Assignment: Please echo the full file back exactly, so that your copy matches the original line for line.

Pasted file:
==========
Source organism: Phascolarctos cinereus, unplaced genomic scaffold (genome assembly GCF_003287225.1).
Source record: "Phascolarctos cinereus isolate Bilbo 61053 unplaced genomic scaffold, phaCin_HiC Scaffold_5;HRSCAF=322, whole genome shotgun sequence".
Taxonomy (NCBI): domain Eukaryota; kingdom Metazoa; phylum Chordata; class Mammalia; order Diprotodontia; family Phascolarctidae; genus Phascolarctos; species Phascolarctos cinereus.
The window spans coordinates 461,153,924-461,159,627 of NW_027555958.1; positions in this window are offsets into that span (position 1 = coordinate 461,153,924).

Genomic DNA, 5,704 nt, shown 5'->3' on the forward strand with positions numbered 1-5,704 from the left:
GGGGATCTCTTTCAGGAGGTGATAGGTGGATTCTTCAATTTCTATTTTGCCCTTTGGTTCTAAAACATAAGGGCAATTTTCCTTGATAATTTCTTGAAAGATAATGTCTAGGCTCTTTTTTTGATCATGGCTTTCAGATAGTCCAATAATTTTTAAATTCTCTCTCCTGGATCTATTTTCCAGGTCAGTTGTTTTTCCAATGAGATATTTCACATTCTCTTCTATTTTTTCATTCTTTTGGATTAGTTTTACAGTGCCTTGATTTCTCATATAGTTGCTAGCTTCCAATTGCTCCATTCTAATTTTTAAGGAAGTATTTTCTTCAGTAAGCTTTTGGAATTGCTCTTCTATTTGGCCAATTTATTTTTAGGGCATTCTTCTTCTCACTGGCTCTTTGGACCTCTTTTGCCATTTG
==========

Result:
Source organism: Phascolarctos cinereus, unplaced genomic scaffold (genome assembly GCF_003287225.1).
Source record: "Phascolarctos cinereus isolate Bilbo 61053 unplaced genomic scaffold, phaCin_HiC Scaffold_5;HRSCAF=322, whole genome shotgun sequence".
Taxonomy (NCBI): domain Eukaryota; kingdom Metazoa; phylum Chordata; class Mammalia; order Diprotodontia; family Phascolarctidae; genus Phascolarctos; species Phascolarctos cinereus.
The window spans coordinates 461,153,924-461,159,627 of NW_027555958.1; positions in this window are offsets into that span (position 1 = coordinate 461,153,924).

Genomic DNA, 5,704 nt, shown 5'->3' on the forward strand with positions numbered 1-5,704 from the left:
GGGGATCTCTTTCAGGAGGTGATAGGTGGATTCTTCAATTTCTATTTTGCCCTTTGGTTCTAAAACATAAGGGCAATTTTCCTTGATAATTTCTTGAAAGATAATGTCTAGGCTCTTTTTTTGATCATGGCTTTCAGATAGTCCAATAATTTTTAAATTCTCTCTCCTGGATCTATTTTCCAGGTCAGTTGTTTTTCCAATGAGATATTTCACATTCTCTTCTATTTTTTCATTCTTTTGGATTAGTTTTACAGTGCCTTGATTTCTCATATAGTTGCTAGCTTCCAATTGCTCCATTCTAATTTTTAAGGAAGTATTTTCTTCAGTAAGCTTTTGGAATTGCTCTTCTATTTGGCCAATTTATTTTTAGGGCATTCTTCTTCTCACTGGCTCTTTGGACCTCTTTTGCCATTTG